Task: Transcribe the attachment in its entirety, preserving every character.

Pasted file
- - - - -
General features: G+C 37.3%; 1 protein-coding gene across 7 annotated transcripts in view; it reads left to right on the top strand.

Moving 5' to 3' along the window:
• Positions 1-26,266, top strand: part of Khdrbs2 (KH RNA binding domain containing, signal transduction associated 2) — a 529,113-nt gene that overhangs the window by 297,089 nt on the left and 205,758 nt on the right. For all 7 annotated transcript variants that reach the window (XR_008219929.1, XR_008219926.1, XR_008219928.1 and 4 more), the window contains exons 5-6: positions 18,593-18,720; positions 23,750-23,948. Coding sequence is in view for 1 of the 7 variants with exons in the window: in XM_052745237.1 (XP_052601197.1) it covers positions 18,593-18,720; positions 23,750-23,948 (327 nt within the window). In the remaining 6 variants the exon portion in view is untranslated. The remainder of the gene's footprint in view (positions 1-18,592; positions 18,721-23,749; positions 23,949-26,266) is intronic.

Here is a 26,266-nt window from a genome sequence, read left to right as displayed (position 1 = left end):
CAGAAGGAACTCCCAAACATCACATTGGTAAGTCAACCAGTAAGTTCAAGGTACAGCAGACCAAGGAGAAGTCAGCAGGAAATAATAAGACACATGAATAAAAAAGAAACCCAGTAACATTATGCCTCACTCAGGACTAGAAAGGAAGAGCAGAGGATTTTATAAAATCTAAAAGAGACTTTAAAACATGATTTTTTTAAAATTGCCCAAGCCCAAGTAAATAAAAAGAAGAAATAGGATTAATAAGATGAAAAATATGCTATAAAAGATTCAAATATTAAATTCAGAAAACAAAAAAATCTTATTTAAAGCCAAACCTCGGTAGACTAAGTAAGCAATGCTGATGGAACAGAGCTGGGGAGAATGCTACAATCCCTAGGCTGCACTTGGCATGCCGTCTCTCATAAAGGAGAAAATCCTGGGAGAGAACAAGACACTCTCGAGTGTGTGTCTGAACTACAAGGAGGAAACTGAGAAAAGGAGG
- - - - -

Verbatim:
General features: G+C 37.3%; 1 protein-coding gene across 7 annotated transcripts in view; it reads left to right on the top strand.

Moving 5' to 3' along the window:
• Positions 1-26,266, top strand: part of Khdrbs2 (KH RNA binding domain containing, signal transduction associated 2) — a 529,113-nt gene that overhangs the window by 297,089 nt on the left and 205,758 nt on the right. For all 7 annotated transcript variants that reach the window (XR_008219929.1, XR_008219926.1, XR_008219928.1 and 4 more), the window contains exons 5-6: positions 18,593-18,720; positions 23,750-23,948. Coding sequence is in view for 1 of the 7 variants with exons in the window: in XM_052745237.1 (XP_052601197.1) it covers positions 18,593-18,720; positions 23,750-23,948 (327 nt within the window). In the remaining 6 variants the exon portion in view is untranslated. The remainder of the gene's footprint in view (positions 1-18,592; positions 18,721-23,749; positions 23,949-26,266) is intronic.

Here is a 26,266-nt window from a genome sequence, read left to right as displayed (position 1 = left end):
CAGAAGGAACTCCCAAACATCACATTGGTAAGTCAACCAGTAAGTTCAAGGTACAGCAGACCAAGGAGAAGTCAGCAGGAAATAATAAGACACATGAATAAAAAAGAAACCCAGTAACATTATGCCTCACTCAGGACTAGAAAGGAAGAGCAGAGGATTTTATAAAATCTAAAAGAGACTTTAAAACATGATTTTTTTAAAATTGCCCAAGCCCAAGTAAATAAAAAGAAGAAATAGGATTAATAAGATGAAAAATATGCTATAAAAGATTCAAATATTAAATTCAGAAAACAAAAAAATCTTATTTAAAGCCAAACCTCGGTAGACTAAGTAAGCAATGCTGATGGAACAGAGCTGGGGAGAATGCTACAATCCCTAGGCTGCACTTGGCATGCCGTCTCTCATAAAGGAGAAAATCCTGGGAGAGAACAAGACACTCTCGAGTGTGTGTCTGAACTACAAGGAGGAAACTGAGAAAAGGAGG